Get Up – Stand Up

As I was driving home from work Friday afternoon, stuck in traffic due to road construction, I started browsing my iPod for something different to listen to, when I ran across a few songs passed on to me by my brother Willie. I listened to John Prine’s “Your Flag Decal Won’t Get You Into Heaven Anymore” & James McMurtry’s “We Can’t Make It Here” which got me thinking about the state of the modern Protest Song. So I decided to do a little research & maybe even make a playlist of protest songs specifically targeting the war in Iraq, 9/11, or the current administration. Which raises a few questions; how to find reliable lists of such music & once I find them, will they even be listenable?

Time may have removed us from the days of Bob Dylan, Joan Baez, John Lennon or even Woodie Guthrie, but have we really come very far? The main difference I see is not that artists aren’t making the music; it’s that radio isn’t playing them. “American Idiot” from Green Day & “Waiting on the World to Change” from John Mayer both got a lot of airplay, but Mayer’s song is weak to say the least as far as protest lyrics are concerned. I know some people believe that the Dixie Chicks’ “Not Ready to Make Nice” falls into that category, but I don’t think so. I see it more of a specific statement about the public thrashing they took as a result of Natalie’s outspoken words against the President, not general protest against the war.

Some artists have even released whole albums on the subject, with very little if any press. You could almost understand albums like the Cowboy Junkies’ “Early 21st Century Blues” or Keb’ Mo’s “Peace: Back By Popular Demand” flying under the radar. But even the usual suspects like Bruce Springsteen’s “We Shall Overcome” & Neil Young’s “Living with War” are hardly ever heard or seen, at least in this part of the country.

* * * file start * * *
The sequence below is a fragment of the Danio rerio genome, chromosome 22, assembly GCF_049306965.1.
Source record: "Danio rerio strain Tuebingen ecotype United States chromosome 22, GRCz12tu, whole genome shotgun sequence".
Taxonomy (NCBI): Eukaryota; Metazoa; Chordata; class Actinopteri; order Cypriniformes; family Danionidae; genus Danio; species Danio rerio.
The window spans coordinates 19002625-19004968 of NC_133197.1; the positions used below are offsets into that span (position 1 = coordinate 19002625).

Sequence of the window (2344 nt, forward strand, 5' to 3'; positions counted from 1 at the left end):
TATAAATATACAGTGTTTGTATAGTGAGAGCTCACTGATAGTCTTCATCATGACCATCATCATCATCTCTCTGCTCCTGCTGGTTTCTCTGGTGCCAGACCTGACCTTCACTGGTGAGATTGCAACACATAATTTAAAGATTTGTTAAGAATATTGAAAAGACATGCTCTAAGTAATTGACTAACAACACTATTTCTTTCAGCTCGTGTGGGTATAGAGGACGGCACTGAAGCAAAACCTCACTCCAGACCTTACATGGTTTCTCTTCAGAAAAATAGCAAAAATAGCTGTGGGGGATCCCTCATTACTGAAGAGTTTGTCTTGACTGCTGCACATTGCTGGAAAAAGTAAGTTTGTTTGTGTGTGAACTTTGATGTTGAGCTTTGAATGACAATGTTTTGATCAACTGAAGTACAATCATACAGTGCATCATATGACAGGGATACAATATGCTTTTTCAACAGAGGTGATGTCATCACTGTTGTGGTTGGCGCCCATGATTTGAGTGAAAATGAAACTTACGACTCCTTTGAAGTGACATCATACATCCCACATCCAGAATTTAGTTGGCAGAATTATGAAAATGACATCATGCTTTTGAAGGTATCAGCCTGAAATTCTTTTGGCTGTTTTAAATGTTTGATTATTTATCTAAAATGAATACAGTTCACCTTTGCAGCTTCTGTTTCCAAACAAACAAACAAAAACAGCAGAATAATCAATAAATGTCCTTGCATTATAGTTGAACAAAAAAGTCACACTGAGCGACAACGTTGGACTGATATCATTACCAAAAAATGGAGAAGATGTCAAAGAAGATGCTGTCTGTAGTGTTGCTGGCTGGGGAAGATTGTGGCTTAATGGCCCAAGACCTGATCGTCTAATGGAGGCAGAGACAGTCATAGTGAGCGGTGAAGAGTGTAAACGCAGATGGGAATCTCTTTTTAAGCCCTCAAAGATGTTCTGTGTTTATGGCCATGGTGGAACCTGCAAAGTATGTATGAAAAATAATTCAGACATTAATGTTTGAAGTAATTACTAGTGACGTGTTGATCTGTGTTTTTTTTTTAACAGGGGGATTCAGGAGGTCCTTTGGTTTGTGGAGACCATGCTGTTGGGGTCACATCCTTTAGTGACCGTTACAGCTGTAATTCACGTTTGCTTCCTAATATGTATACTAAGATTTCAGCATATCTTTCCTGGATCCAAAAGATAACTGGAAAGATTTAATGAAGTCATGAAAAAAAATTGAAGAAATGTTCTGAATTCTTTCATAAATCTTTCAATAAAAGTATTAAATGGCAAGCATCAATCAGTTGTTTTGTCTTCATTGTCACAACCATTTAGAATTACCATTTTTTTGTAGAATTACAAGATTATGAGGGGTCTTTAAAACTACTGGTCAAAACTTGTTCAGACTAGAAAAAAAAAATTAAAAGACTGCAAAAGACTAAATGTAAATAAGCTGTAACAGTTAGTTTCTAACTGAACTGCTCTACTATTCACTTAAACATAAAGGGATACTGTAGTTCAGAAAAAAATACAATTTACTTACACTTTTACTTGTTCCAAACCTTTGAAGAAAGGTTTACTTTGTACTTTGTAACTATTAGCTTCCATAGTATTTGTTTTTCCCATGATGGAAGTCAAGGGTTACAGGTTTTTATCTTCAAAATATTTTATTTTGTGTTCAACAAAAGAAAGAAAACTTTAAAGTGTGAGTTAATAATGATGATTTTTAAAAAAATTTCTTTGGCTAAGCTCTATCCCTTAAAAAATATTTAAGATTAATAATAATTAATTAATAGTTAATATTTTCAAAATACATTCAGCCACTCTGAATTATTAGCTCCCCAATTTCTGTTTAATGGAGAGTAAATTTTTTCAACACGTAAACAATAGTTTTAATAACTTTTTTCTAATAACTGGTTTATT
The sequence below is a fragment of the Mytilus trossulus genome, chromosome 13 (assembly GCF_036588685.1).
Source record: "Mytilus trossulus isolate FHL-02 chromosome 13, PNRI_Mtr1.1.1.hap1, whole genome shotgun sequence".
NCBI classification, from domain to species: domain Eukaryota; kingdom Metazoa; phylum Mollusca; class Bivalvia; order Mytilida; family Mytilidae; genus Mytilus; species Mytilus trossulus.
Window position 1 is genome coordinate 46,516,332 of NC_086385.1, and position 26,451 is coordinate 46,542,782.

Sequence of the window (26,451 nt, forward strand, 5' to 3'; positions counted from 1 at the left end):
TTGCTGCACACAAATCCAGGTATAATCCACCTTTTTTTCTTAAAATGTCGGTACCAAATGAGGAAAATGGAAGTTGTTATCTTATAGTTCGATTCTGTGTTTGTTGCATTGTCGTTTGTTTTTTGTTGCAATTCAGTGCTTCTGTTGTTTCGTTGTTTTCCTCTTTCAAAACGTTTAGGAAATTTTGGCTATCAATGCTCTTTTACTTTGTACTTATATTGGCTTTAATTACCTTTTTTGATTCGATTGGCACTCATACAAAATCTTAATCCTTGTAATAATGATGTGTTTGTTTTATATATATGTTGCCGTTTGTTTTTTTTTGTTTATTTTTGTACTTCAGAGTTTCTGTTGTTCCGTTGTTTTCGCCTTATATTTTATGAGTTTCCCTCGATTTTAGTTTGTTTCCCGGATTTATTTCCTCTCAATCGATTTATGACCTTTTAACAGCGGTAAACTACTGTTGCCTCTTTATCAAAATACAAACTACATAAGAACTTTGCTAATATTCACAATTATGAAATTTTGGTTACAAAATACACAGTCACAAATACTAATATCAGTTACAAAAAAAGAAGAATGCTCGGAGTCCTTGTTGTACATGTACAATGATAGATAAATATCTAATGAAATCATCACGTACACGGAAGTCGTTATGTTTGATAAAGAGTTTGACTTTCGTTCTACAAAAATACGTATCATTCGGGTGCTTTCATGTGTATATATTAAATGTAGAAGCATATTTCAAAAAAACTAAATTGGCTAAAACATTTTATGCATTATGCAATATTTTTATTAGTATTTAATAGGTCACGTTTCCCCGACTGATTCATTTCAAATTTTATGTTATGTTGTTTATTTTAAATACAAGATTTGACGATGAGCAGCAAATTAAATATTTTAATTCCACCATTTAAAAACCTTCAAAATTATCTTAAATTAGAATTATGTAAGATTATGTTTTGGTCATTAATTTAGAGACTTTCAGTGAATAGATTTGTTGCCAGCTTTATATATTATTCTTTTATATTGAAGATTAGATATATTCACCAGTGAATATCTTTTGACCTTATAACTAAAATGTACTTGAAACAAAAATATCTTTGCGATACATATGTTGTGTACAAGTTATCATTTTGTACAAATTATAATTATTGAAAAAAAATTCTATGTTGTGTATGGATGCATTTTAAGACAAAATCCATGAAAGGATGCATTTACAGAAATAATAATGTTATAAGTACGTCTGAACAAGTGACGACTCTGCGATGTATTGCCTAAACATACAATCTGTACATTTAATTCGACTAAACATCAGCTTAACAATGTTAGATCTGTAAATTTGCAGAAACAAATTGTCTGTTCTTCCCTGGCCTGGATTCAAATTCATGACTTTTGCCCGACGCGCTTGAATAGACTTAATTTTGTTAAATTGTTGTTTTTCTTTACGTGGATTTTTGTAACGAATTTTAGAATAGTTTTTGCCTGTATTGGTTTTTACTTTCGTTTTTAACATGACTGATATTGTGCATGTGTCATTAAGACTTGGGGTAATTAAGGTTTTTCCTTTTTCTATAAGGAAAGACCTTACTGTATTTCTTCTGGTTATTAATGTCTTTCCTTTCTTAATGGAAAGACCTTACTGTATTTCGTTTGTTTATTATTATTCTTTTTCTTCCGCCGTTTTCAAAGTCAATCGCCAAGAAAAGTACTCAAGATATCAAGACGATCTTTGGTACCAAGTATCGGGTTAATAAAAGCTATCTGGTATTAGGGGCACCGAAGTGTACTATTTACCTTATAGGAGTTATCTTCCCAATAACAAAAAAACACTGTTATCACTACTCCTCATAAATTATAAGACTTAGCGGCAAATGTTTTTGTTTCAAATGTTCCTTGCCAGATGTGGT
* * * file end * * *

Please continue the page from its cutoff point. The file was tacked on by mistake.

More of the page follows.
So here’s the list I have so far to check out. I’m sure there are more by artists that you would expect, like Patti Smith, Willie Nelson, Emmylou Harris & Steve Earle, but so far they are unfamiliar to me. Any help in finding more of these songs would be greatly appreciated.

 

  • Bright Eyes – “When The President Talks To God”
  • Ani Difranco – “Self Evident”
  • Tom Waits – “Day After Tomorrow”
  • Pink – “Dear Mr. President”
  • Pearl Jam – “World Wide Suicide” & “Marker In The Sand”
  • Merle Haggard – “Rebuild America First”
  • Nanci Griffith – “Big Blue Ball Of War”
  • Ben Harper – “Black Rain” & “Gather ‘Round the Stone”
  • John Prine – “Some Humans Ain’t Human”
  • TV On The Radio – “Dry Drunk Emperor”
  • John Mellencamp – “To Washington”
  • Billy Bragg – “The Price of Oil”
  • Decemberists – “16 Military Wives”
  • Todd Snider – “Ballad of The Kingsmen”
  • Dar Williams – “Empire”
  • Lucy Kaplansky – “Line In the Sand”
  • Lenny Kravitz – “We Want Peace”
  • R.E.M. – “The Final Straw”
  • Paula Cole – “My Hero, Mr. President”

 

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2 thoughts on “Get Up – Stand Up

  1. Well, start with almost all of Steve Earle’s “The Revolution Starts Now,” and “Jerusalem,” but as far as protest let’s nominate the song “Rich Man’s War.” Jerusalem was his big post-9/11 album and Revolution is his reaction to the Iraq war. The lady who would become his wife, the extremely talented (and drop-dead gorgeous) Allison Moorer has “All Aboard” from her album The Duel. Dig Springsteen’s covers of “How Can a Poor Man Stand Such Times and Live?” (with lyrics rewritten as a reaction to apathy toward Katrina) and “Bring ’em Home.”

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